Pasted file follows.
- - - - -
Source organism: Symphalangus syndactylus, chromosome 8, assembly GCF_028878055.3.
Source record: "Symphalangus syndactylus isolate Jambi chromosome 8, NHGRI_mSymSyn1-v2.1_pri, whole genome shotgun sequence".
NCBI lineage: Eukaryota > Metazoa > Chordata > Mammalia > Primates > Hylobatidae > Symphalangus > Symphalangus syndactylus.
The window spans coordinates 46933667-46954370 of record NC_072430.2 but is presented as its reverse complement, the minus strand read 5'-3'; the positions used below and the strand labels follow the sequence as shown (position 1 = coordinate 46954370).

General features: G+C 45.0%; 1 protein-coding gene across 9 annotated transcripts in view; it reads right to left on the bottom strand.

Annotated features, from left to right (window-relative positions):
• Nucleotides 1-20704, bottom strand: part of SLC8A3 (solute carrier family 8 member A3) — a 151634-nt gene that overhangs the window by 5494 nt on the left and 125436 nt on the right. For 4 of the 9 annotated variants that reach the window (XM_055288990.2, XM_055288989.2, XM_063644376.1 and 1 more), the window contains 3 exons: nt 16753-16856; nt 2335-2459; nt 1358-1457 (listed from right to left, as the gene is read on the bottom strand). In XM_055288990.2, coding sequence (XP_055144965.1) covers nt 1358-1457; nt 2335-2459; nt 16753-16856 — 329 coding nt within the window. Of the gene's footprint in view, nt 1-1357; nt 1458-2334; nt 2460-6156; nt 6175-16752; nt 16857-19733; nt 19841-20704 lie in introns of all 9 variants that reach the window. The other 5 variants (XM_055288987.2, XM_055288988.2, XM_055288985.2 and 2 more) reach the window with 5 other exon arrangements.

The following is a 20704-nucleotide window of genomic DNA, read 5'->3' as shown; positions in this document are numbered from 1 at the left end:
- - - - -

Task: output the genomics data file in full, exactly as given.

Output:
Source organism: Symphalangus syndactylus, chromosome 8, assembly GCF_028878055.3.
Source record: "Symphalangus syndactylus isolate Jambi chromosome 8, NHGRI_mSymSyn1-v2.1_pri, whole genome shotgun sequence".
NCBI lineage: Eukaryota > Metazoa > Chordata > Mammalia > Primates > Hylobatidae > Symphalangus > Symphalangus syndactylus.
The window spans coordinates 46933667-46954370 of record NC_072430.2 but is presented as its reverse complement, the minus strand read 5'-3'; the positions used below and the strand labels follow the sequence as shown (position 1 = coordinate 46954370).

General features: G+C 45.0%; 1 protein-coding gene across 9 annotated transcripts in view; it reads right to left on the bottom strand.

Annotated features, from left to right (window-relative positions):
• Nucleotides 1-20704, bottom strand: part of SLC8A3 (solute carrier family 8 member A3) — a 151634-nt gene that overhangs the window by 5494 nt on the left and 125436 nt on the right. For 4 of the 9 annotated variants that reach the window (XM_055288990.2, XM_055288989.2, XM_063644376.1 and 1 more), the window contains 3 exons: nt 16753-16856; nt 2335-2459; nt 1358-1457 (listed from right to left, as the gene is read on the bottom strand). In XM_055288990.2, coding sequence (XP_055144965.1) covers nt 1358-1457; nt 2335-2459; nt 16753-16856 — 329 coding nt within the window. Of the gene's footprint in view, nt 1-1357; nt 1458-2334; nt 2460-6156; nt 6175-16752; nt 16857-19733; nt 19841-20704 lie in introns of all 9 variants that reach the window. The other 5 variants (XM_055288987.2, XM_055288988.2, XM_055288985.2 and 2 more) reach the window with 5 other exon arrangements.

The following is a 20704-nucleotide window of genomic DNA, read 5'->3' as shown; positions in this document are numbered from 1 at the left end: